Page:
Speaker criticises Bretton Woods institutions In his keynote address during an induction workshop of the Portfolio Committee on Budget, Finance Promotion and Investment Promotion on Saturday, Adv Mudenda said the public finance management systems were the Government resources ecosystem employed in mobilising revenue, budgetary allocation of public funds and how they are expended in order to ensure accountability as distilled by periodic audit reports. 

Farirai Machivenyika 

Senior Reporter 

The Bretton Woods institutions have been slammed for punishing African countries that seek to control and exploit their natural resources for the benefit of their nationals.

Speaker of the National Assembly Advocate Jacob Mudenda said made his complaint known while addressing the ongoing inaugural Conference of Speakers and Heads of Parliaments in Africa that ended in Nigeria yesterday.

“The one area which we need to be open about is the attitude of the World Bank or Bretton Woods institutions group, including IMF,” he said. 

“Where a country in Africa would like to enhance its footprint in terms of controlling its resources, quite often such a country gets punished. 

“For example, in Zimbabwe, we decided that land is the primary resource for the development of any country. We said land must belong to the people of Zimbabwe, the moment we did that we were punished and put under sanctions.

“These international organisations including WB cut off lines of credit, working together with European countries.”

Adv Mudenda said as a result of the sanctions, Zimbabwe was now unable to access lines of credit.

Zimbabwe has been under sanctions for two decades following the adoption of the fast track land reform after Britain reneged on its obligations to fund the programme to address land ownership imbalances between the minority whites and indigenous populace.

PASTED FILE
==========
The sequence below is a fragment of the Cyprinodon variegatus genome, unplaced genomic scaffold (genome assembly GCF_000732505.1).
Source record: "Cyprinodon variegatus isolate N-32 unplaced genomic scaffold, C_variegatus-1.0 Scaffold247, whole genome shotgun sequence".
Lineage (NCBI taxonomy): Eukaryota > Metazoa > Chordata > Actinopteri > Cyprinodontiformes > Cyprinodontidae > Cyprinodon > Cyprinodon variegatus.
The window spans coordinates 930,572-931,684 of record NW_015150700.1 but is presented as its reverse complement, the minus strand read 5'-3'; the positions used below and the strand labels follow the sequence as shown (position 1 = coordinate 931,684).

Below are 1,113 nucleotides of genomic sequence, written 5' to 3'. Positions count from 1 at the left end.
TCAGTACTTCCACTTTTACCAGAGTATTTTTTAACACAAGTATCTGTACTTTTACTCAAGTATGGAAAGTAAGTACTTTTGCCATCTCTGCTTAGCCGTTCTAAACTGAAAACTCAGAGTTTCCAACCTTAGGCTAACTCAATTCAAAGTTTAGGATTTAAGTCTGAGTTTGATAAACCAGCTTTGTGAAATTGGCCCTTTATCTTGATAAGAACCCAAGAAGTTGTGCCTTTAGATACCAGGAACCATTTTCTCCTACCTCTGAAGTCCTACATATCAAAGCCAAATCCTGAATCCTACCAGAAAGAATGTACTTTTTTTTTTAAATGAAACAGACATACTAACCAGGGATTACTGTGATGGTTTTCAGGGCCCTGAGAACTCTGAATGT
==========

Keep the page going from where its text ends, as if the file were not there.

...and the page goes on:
Adv Mudenda said multilateral institutions insist on taking resources without value addition and beneficiation in the country of origin in Africa. 

“The moment you put laws to say beneficiate minerals locally, you are punished,” he said.

Turning to the effects of Covid-19, Adv Mudenda said there was need for African countries to come up with a plan to stimulate their economies after they were ravaged by the pandemic.

“On the question of debt relief, after World War 2, when European countries’ economies were in tatters, financial institutions set up a ‘’Marshal Plan’’, in order to stimulate economies that had just come out of the war,” he said. 

“Resultantly, accelerated industrialisation of these economies happened. To that extent, Africa should have such a Marshal Plan set up as African countries took a severe battering courtesy of the Covid-19.”

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